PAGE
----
Interview with Penny Nickels

Aluis- Hand embroidery, 9″x12″

I recently interviewed the amazing and talented Ms. Penny Nickles.  She kicks more ass with her little finger than most people do with both feet.  I think that’s why I like her so much.  Her work is conceptual and narrative.  She rips it right out of her guts.  Enjoy!

How did you learn fiber arts?

I got my first loom when I was 10 years old or so. I made a table runner that seemed to take months and months to complete. Then it accidentally got thrown in the wash, and it felted and shrank in different places because I had used all kinds of fiber. That kind of put me off it for a while. Then when I went to an arts magnet high school, and all freshmen students in the visual arts department had to spend six weeks in each studio to figure out what their concentration would be, one of which was fiber arts. That’s where I guess I had my first real lessons. But I was still wasn’t really taken with it and pretty much studied printmaking exclusively up through college.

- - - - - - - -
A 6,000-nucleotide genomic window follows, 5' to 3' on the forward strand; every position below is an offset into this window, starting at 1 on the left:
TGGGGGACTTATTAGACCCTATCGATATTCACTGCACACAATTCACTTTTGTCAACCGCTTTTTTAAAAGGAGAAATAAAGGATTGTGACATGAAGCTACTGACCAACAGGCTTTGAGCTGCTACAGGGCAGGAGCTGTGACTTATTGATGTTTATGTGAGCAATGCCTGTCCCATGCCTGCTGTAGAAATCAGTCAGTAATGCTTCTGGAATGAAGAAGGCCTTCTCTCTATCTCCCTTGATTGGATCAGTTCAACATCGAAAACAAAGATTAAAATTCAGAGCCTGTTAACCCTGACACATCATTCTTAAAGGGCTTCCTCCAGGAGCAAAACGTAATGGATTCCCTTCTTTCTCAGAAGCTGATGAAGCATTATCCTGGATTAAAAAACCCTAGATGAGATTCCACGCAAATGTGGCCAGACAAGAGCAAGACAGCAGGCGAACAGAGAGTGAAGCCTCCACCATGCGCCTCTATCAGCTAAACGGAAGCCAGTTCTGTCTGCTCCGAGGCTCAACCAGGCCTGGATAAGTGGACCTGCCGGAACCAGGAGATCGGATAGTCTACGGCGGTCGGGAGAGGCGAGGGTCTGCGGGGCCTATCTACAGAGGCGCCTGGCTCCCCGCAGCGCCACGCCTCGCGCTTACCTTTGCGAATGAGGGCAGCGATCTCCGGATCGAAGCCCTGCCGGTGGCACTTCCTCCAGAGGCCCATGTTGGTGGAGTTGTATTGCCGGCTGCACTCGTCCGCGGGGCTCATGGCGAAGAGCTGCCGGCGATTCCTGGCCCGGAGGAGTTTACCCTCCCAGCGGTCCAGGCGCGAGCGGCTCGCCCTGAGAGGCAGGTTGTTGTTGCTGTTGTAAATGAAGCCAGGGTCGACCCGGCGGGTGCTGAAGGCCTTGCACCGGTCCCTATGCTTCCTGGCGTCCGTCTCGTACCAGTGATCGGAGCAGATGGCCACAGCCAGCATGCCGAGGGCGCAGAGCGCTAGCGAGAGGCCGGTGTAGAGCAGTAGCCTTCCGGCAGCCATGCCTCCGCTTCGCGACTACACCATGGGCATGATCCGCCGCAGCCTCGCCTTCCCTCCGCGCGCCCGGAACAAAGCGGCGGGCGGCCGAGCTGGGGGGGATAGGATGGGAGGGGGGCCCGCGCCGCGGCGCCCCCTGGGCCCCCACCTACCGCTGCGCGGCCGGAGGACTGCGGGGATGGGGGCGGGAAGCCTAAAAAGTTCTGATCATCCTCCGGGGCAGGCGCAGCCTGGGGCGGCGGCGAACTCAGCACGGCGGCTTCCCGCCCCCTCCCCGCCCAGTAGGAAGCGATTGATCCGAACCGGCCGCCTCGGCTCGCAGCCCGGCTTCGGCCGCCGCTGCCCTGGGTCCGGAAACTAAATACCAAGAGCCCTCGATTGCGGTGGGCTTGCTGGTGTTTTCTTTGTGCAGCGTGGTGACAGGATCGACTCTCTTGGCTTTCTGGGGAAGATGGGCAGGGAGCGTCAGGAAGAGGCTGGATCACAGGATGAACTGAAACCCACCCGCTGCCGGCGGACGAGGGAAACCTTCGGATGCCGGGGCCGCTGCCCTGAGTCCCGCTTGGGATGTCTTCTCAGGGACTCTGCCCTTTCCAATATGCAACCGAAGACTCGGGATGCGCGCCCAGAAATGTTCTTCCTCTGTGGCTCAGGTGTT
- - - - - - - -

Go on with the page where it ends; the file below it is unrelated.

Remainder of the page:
I guess around 2002 or so I started knitting, and once I realized that I could do more than scarves, I started mainly doing sculptural pieces. Then I started spinning. I tried embroidery around that time, just to give it a shot. But it seemed like it was mostly about tattoo flash art and sparrows and pin up ladies, so that kind of put me off too. But I realized that the same way I had approached printmaking would easily work with embroidery, so I started stitching some of my early prints and voila! These days I work more in fiber and only occasionally go back to printmaking.

What are your artistic influences?